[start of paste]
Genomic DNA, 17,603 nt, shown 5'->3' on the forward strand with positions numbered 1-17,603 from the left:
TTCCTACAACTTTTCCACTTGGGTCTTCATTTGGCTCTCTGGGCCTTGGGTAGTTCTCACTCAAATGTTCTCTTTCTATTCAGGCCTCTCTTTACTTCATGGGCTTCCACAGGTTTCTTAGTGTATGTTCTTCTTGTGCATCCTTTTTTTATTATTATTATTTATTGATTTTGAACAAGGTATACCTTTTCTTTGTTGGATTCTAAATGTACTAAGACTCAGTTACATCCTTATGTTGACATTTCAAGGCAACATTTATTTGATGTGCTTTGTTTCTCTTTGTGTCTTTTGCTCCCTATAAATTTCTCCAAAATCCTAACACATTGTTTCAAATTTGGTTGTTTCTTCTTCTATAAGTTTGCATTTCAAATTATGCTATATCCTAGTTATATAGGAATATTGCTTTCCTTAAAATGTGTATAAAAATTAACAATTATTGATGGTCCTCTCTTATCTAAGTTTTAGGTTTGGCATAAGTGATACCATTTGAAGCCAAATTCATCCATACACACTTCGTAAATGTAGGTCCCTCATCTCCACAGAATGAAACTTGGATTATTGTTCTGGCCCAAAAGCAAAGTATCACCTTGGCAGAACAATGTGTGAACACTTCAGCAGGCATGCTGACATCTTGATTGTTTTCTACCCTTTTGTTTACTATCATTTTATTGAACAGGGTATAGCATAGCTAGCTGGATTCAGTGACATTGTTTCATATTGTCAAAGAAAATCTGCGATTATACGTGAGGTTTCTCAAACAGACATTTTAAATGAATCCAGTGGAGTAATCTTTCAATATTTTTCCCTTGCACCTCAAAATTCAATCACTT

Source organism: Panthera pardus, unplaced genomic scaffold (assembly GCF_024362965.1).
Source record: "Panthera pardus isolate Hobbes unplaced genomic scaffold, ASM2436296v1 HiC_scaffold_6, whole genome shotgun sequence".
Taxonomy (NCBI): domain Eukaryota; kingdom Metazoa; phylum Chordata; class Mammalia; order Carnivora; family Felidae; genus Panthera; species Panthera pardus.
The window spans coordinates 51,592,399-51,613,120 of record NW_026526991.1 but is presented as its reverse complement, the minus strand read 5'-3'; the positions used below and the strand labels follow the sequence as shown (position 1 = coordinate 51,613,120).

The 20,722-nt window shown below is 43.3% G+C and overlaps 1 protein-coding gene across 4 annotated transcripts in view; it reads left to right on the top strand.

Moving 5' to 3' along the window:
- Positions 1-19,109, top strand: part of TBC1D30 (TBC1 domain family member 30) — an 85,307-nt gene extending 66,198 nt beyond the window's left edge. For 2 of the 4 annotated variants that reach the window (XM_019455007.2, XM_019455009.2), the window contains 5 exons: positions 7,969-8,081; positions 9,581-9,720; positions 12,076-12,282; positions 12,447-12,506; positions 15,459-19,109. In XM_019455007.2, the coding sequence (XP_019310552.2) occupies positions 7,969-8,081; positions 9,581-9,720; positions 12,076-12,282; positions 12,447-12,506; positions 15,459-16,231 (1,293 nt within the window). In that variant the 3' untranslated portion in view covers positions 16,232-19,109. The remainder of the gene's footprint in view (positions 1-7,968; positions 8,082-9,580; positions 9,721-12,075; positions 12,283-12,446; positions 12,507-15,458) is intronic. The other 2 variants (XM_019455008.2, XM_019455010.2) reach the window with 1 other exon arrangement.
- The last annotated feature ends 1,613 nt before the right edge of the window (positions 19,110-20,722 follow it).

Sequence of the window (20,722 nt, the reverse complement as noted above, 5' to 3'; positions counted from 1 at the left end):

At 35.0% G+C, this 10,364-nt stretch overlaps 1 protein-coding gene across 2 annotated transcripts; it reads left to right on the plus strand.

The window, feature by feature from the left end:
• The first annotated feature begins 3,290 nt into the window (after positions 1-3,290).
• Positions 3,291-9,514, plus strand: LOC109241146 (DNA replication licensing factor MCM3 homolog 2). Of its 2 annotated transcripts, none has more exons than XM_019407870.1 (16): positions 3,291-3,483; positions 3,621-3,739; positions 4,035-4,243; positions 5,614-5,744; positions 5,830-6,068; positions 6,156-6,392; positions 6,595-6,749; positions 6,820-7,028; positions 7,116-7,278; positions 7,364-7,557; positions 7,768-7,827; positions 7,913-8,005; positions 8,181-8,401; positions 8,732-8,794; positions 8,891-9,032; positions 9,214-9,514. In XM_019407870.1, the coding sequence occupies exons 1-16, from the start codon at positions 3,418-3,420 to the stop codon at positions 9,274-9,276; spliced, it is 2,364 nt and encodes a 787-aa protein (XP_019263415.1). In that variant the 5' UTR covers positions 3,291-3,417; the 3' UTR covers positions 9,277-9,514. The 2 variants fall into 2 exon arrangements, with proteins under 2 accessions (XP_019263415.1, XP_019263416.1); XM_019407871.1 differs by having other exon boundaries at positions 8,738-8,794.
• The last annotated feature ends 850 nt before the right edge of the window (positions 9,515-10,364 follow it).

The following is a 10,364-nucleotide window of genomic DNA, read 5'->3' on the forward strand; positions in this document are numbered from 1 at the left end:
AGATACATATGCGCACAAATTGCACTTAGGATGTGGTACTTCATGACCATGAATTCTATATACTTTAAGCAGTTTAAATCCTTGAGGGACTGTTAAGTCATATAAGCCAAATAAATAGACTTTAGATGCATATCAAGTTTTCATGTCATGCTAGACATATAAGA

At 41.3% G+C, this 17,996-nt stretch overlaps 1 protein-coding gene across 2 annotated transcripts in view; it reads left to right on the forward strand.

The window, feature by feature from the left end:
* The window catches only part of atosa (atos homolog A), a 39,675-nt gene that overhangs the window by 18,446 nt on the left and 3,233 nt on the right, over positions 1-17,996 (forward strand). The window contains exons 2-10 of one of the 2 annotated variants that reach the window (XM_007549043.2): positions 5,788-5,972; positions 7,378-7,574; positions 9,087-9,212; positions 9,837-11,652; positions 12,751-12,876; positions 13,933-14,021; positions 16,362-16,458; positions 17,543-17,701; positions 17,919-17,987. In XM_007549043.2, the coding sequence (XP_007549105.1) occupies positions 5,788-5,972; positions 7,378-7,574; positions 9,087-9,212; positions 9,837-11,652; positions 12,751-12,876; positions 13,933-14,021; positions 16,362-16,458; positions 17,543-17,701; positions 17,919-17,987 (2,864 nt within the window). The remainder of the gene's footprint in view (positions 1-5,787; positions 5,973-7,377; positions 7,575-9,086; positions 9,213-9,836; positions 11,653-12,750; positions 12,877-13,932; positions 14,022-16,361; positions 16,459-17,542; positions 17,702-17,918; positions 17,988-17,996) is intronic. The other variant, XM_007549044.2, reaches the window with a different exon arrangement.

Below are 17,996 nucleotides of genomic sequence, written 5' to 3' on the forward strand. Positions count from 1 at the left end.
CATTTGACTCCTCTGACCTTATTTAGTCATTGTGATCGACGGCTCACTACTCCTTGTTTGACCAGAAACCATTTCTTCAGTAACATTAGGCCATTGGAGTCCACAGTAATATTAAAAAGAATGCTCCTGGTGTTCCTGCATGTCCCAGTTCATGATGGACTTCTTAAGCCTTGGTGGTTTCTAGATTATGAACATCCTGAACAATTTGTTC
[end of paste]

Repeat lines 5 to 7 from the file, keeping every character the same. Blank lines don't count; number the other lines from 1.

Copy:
Taxonomy (NCBI): domain Eukaryota; kingdom Metazoa; phylum Chordata; class Mammalia; order Carnivora; family Felidae; genus Panthera; species Panthera pardus.
The window spans coordinates 51,592,399-51,613,120 of record NW_026526991.1 but is presented as its reverse complement, the minus strand read 5'-3'; the positions used below and the strand labels follow the sequence as shown (position 1 = coordinate 51,613,120).

The 20,722-nt window shown below is 43.3% G+C and overlaps 1 protein-coding gene across 4 annotated transcripts in view; it reads left to right on the top strand.